From the archives, 2015: Missile Warning Operations Center keeps continuous eye out for missiles ‘launched in anger’
Stars and Stripes January 11, 2023
This article first appeared in print in the Stars and Stripes Global edition, Jan. 15, 2015. It is republished unedited in its original form.
THULE AIR BASE, Greenland — In the dimly lit Missile Warning Operations Center, scrubbed of classified information before visitors enter, two airmen monitored the computer screens, watching for the telltale indicators of ballistic missile launches.
They talked over a secure system with other operators around the globe, never more than an arm’s length from a telephone with pushbutton connections to some of the highest-level security personnel in the United States.
The airmen were at the helm of the Ballistic Missile Early Warning System, a radar that detects, tracks and provides threat assessment of ballistic missiles launched from the Russian landmass.
“The radar will compute where the object came from, will give you a rough location of the launch site and, more importantly, it will project where it’s going,” said Maj. Chris Castle, operations officer for the 12th Space Warning Squadron. He spoke matter-of-factly about the technical aspects of the BMEWS, the mission and nuclear annihilation.
“At that point, we hand that off to the command and control centers — Cheyenne Mountain — and people will determine if we’re under attack.”
He grinned. “Now, that doesn’t happen very often. People don’t launch long-range missiles in anger very much.”
Castle noted that while the BMEWS has other more routine, time-consuming functions, missile warning is the core mission at Thule.
It’s a year-round, 24/7 operation with downtime only for maintenance, which is tightly controlled and scheduled in advance with its sister radars at RAF Fylingdales in the U.K. and Clear Air Force Station, Alaska.
The radars send out a sweep of beams at a low elevation that allow the receivers to detect anything in its window. They allow operators to see anything coming off the Russian landmass. “It can detect anything,” Castle said. “It’s sufficient enough to catch any Earth-launched object” within its field of view.
Because the radar is so sensitive — it can “see” a flock of geese — computer algorithms analyze the size and speed of any object and determine whether it is threatening.
When the radar detects something that could be a ballistic missile, it will present a track — “a yellow line on the computer with an origin point, where the object is in its flight path, and then where it’s headed,” Castle said.
That information is passed up the chain to Cheyenne Mountain, where it is integrated and shotgunned to a network defense system that includes AEGIS cruisers, Patriot missile batteries and U.S. missile silos. Cheyenne Mountain Complex in Colorado, familiar to some from the Matthew Broderick movie “War Games,” was built deep inside the granite mountain in the late 1950s as a hardened command-and-control center for defense against Soviet missiles and long-range bombers.
“To my knowledge, we’ve never detected something we didn’t know was coming,” Castle said.
“We can see test launches,” he said. “When the Russians launch test vehicles from the North Sea — and they routinely test their new submarine-launched ballistic missile, the Bulava — usually we can see those. But, luckily, there’s a large intelligence structure within the Department of Defense, so those things are not surprises to us.”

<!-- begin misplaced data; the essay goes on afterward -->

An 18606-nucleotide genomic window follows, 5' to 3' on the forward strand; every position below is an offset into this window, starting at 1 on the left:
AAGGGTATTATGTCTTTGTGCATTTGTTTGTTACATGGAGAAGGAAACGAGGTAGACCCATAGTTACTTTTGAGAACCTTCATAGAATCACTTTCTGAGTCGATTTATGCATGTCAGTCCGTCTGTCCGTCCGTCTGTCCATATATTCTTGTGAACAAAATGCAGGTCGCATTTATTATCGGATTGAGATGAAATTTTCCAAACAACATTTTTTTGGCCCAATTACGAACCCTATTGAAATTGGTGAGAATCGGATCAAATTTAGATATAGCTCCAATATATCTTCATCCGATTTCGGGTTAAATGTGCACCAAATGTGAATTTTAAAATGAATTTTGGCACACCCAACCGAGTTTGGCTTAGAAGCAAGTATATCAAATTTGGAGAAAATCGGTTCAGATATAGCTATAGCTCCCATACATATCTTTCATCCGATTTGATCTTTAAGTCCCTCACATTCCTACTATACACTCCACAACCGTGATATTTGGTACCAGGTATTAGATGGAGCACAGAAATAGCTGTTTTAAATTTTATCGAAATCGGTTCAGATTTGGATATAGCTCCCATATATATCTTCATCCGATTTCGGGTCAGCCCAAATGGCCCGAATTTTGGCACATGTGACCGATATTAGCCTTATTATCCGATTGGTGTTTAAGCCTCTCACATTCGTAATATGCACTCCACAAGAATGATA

While missile warning is the priority, 98 percent of what consumes the BMEWS staff is tracking space objects.
“Every day, we receive a list of objects the radar is supposed to track. And the radar is a very smart machine, and it does most of this on its own,” Castle said. “It makes sure that Earth-orbiting objects are where they’re supposed to be.”
“There’s a lot of junk in space. The majority of what’s up there is junk. But we have to keep track of that stuff.”
BMEWS personnel monitoring space junk — the radar is so sensitive it can see something the size of a grapefruit at a distance of 3,000 miles — answer to the Joint Space Operations Center at Vandenburg Air Force Base in California.
For polar-orbiting satellites, the poles are the only common point when the Earth is turning, so operators here see satellites and debris multiple times a day, whereas the same object might pass over a station at the equator only once a day.
“We’re just one small part of the picture. But we’re good, Castle said. “We’re so far north, that anything in a polar orbit is passing through here. So a lot of interesting things are happening in the sky above Thule.”
The U.S. military winds up in some of the most remote places on the planet:
1. Shemya Air Base, Alaska
Located on the second-to-last major Aleutian Island, it combines the charm of Greenland weather with the spaciousness of Guam.
2. Kwajalein Atoll
Kwajalein Atoll is 2.5 miles long and averages 800 yards wide, and is home to 1,000 people, mostly Americans, about 2,100 miles south-west of Honolulu.
3. RAF Ascension Island
Located on the Tristan da Cunha archipelago in the Atlantic Ocean, RAF Ascension Island is 1,750 miles west of South Africa, and 2,090 miles east of South America. The U.S. Air Force has a small contingent there.
4. McMurdo Station Antarctica
McMurdo Station is operated by the National Science Foundation but houses some military members who get people in and out. It’s on Ross Island in Antarctica, claimed by the nearest country, New Zealand, which is 2,800 miles away.
5. Diego Garcia
Diego Garcia, a tiny atoll in the Indian Ocean, is almost 1,000 miles south-southwest of India.
6. Lajes Field, Portugal
Lajes Field, on the small, Portuguese-owned Azores in the Atlantic some 1,000 miles west of Portugal, is an important refueling station for aircraft.
At 30 miles long, 8 miles wide, Guam is a lonely 1,600 miles east of Tokyo or Manila. It hosts bases for the U.S. Navy, Air Force and Coast Guard.